Hubble captures crumbling comet in two striking shots

Hubble has a front row seat to a rare celestial event. The space telescope has snapped some strikingly clear shots of a comet in the process of breaking apart as it approaches the Sun.

Comet C/2019 Y4 (ATLAS) was discovered on December 29 last year, by the Asteroid Terrestrial-impact Last Alert System (ATLAS). Over the following months it brightened as it streamed towards the inner solar system, and it was expected that by May it would be bright enough to see with the naked eye from Earth.

But we were robbed of that light show. In early April the comet began to fade instead, and amateur astronomer Jose de Queiroz discovered that it was beginning to disintegrate. So Hubble turned its eye towards the crumbling comet.

The two images were taken on April 20 and 23, when the comet was about 146 million km (91 million mi) from Earth. In the first, the science team spotted around 30 pieces, and 25 in the second. The smallest of these may be about the size of a house, but it’s hard to tell how much overlap there are between those groups of fragments.

“Their appearance changes substantially between the two days, so much so that it’s quite difficult to connect the dots,” says David Jewitt, lead researcher of one of the two teams behind the photos. “I don’t know whether this is because the individual pieces are flashing on and off as they reflect sunlight, acting like twinkling lights on a Christmas tree, or because different fragments appear on different days.”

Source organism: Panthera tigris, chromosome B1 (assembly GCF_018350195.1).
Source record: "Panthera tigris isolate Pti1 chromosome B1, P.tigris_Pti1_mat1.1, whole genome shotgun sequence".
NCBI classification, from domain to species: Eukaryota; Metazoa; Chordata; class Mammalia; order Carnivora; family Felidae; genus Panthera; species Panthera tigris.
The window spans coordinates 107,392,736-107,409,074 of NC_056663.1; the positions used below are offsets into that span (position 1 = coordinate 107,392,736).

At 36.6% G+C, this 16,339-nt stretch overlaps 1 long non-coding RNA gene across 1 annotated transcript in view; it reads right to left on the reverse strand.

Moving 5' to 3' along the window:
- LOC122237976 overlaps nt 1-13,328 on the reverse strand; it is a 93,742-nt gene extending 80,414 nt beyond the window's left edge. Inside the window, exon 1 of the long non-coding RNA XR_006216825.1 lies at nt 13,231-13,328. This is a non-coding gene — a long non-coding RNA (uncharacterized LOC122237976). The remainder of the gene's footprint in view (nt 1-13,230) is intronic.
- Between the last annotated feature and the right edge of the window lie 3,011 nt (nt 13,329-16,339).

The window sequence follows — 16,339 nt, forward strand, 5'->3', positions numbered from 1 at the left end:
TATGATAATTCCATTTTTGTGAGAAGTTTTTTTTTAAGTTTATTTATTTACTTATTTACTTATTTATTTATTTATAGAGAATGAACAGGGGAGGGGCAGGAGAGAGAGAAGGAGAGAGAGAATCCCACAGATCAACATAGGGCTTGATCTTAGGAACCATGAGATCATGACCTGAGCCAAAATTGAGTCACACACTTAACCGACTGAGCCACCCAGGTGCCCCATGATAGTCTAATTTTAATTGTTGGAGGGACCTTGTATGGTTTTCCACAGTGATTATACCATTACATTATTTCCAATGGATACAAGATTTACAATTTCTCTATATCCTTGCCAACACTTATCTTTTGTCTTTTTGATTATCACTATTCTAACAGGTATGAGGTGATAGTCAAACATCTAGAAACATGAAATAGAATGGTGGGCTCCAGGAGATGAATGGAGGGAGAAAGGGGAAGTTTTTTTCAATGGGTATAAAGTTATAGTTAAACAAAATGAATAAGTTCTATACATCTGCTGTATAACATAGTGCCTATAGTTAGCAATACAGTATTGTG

Comets are known to fall apart on occasion, but astronomers don’t entirely know what causes this to happen to some but not others. It usually occurs as a comet leaves the chilly outskirts of the solar system and gets closer to the Sun, which warms it up. This melts the ice and creates the tail characteristic of all comets. But in some cases the gas escaping from inside could blast it apart.

“Further analysis of the Hubble data might be able to show whether or not this mechanism is responsible,” says Jewitt. “Regardless, it’s quite special to get a look with Hubble at this dying comet.”

Source: Hubble

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